So move the bed death to the end of the second act, basically to where Johnny Depp got sucked into the bed in the original. You want a final death to push Nancy to make her final attack on Freddy, so use this one. The Nancy/Quentin boyfriend/girlfriend relationship was pretty shoddy in the remake anyway. So make Kris (the Tina character) the one fighting to stay awake, make her the one doing all the desperate things to stay awake. She KNOWS what's going to happen when she falls asleep. Still do the teases with her drifting in and out of sleep and running into Freddy and escaping. Make the dread come from both she and Freddy knowing at some point or another she's going to fall asleep and not going to be able to get away. She knows it, he knows it and WE know it. All any of us can do is wait.

As the other kids start dropping around her, it gets worse and worse, then at some point ... she gives up. She can't take it anymore so she sits at home quietly, lays in bed and just goes to sleep. Meanwhile Nancy's trying to get answers, trying to figure out who and what Freddy is. But, here's the thing: I wouldn't show anything. We see her go to sleep, then we let the music start to do the work. I'm talking some seriously sad music, very quiet. A couple Freddy scratches cut through the air, we see the sleeping girl react. If we're being particularly melodramatic, a tear could slide down her sleeping cheek. We go to slow motion as she raises up off the bed. It's possible we're cutting between Kris dying in slow motion to Nancy learning something important about Freddy, but realizing she's learning it too late to save her friend. Again, slowly we see the cuts tear across Kris and see her fly across the room, before she finally slumps back on the bed, bloody and dead.

I think it would be a pretty tragic scene. I know I harp endlessly that horror movies need to be more sad, more than anything, but I think this would have worked pretty well. It would have delivered a scene from the original people were waiting for but in a new way that would have added to the story and built off what we already know about the situation coming into the movie.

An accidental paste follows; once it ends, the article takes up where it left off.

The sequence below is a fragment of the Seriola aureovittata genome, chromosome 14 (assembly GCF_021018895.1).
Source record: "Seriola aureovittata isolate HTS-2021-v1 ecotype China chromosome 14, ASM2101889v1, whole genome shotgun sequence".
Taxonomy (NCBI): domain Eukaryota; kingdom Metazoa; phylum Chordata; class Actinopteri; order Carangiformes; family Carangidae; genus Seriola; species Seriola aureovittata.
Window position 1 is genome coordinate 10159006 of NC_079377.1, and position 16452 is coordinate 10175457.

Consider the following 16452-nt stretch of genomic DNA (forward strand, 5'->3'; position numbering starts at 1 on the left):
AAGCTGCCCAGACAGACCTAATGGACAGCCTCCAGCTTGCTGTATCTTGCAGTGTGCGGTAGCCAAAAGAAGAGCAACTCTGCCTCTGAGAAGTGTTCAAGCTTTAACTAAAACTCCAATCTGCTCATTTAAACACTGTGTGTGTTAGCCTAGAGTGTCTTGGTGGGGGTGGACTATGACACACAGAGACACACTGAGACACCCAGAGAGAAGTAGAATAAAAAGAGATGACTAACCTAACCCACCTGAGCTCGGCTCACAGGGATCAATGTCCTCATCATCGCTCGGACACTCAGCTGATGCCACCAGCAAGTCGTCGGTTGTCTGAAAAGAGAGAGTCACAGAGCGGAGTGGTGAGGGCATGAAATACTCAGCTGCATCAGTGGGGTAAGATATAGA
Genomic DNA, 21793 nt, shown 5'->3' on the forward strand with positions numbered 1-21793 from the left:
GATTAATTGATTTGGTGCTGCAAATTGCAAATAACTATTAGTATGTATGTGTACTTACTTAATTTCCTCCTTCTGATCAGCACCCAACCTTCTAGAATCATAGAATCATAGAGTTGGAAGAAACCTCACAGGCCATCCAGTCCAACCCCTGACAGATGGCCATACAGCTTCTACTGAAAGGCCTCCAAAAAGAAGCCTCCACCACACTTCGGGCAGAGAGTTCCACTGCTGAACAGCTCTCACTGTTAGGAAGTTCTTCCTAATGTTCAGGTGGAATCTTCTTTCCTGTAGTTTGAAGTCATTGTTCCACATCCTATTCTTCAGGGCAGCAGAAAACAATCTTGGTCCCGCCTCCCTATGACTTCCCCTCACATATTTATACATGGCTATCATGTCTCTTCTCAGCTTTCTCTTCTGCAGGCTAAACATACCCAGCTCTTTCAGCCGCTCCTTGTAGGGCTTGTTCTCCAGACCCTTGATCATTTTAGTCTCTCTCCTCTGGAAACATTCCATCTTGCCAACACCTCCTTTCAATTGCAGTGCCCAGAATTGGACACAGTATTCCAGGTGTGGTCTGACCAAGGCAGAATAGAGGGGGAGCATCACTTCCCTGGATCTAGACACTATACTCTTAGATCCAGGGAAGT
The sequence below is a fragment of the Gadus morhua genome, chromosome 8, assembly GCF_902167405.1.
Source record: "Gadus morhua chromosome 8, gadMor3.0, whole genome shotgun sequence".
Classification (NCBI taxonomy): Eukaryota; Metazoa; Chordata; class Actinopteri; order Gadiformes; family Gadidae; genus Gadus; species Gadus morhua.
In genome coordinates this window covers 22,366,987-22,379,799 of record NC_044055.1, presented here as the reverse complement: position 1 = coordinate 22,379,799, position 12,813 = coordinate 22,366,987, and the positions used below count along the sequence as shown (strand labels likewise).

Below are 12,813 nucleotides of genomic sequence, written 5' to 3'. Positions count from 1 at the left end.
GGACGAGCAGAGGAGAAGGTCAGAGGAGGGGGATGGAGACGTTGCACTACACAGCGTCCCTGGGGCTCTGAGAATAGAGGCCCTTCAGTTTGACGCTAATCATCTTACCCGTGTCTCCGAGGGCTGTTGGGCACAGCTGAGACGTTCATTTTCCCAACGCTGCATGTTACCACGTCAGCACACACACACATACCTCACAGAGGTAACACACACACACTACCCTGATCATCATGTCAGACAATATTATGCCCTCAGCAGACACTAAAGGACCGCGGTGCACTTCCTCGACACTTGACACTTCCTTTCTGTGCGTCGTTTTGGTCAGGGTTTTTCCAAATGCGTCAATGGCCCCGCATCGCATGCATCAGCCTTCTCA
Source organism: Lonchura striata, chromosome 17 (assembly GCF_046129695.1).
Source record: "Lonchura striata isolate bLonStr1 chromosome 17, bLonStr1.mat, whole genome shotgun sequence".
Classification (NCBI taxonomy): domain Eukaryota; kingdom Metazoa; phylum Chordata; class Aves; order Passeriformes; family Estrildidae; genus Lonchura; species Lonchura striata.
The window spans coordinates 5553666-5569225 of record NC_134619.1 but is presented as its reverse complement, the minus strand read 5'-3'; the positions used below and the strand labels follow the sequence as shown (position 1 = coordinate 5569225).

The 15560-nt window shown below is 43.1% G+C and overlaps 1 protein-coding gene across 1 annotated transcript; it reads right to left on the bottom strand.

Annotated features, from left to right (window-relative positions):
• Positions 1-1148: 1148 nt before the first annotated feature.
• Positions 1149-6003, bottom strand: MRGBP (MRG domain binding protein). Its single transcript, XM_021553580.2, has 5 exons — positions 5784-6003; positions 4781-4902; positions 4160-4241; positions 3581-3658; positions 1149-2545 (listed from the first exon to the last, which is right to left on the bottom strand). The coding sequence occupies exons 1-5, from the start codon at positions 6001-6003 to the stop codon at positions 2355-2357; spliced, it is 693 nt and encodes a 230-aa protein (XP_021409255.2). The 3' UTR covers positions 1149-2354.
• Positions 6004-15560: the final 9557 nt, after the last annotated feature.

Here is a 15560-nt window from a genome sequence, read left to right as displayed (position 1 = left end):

There's also a lot of awkwardness in the remake about the parents. The original at least gave the parents the strength of their convictions: they hunted Freddy down and took care of him when the justice system failed them. And then they went back to their lives with only a dirty secret between them. The remake implied that the parents didn't really MEAN to kill Freddy, they were just trying to smoke him out of a hiding place. That doesn't work. The story is about evil (Freddy) begatting evil (the parents becoming vigilantes) begatting EVEN WORSE EVIL (Freddy coming back from the dead to kill the children of the parents who killed him.) The kids are completely innocent and are paying for their parents's crimes. That's pretty hardcore.

The remake's really sloppy with the parents. I realize they probably didn't have a lot of movie time to dedicate to parents debating their past actions but the time they DO give to it is pretty unsatisfying. What the movie says is that the parents accidentally killed Freddy and then decided to have their children never discuss their childhoods or ever remember their time with Freddy, who the remake says molested them (in the original he killed the kids, the molestation is implied by circumstance but never clearly mentioned.) Regardless, when the first child dies the family had pictures of him at the funeral, including pictures of him with the other kids Freddy got to, although, in their minds they didn't meet until high school. It's not unworkable conceptually: the parents killed Freddy and vowed to their kids would forget it ever happened, getting rid of pictures of them together. We can also assume the city had a couple grade schools and you can move kids around to keep them from being in school together. The movie says they were five at the time and, let's be honest, I don't really remember anyone from my kindergarten class, other than the kids I stayed with through grade school. I even get why the mother of the dead teen might want to show pictures from when her son was young with his friends. But DISCUSS it in the movie.

Keep in mind: there's no reason for the parents to think the guy's death was anything but an unusually violent suicide. The kids know better but the parents don't, that's pretty common in horror. So at that funeral, the parents should have some sort of issue with that family having pictures of the children together, pictures they've tried to keep from the children for a long time. And why does Kris's mother keep the old pictures and her daughter's slashed dress? They were in the garage, it's not like Kris found a secret room where they were kept. Honestly, it felt like that stuff was left around because it gave the writers a trail of exposition to let the characters sniff. I liked that the movie let Nancy's mother suggest that the reason the kids were all dreaming about the same boogeyman was due to repressed memories. But I think there could have been a stronger moment or two of follow-up with the parents as well. They had two particularly strong actors, Connie Britton and Clancy Smith, to work with as the main parents. They were woefully underused.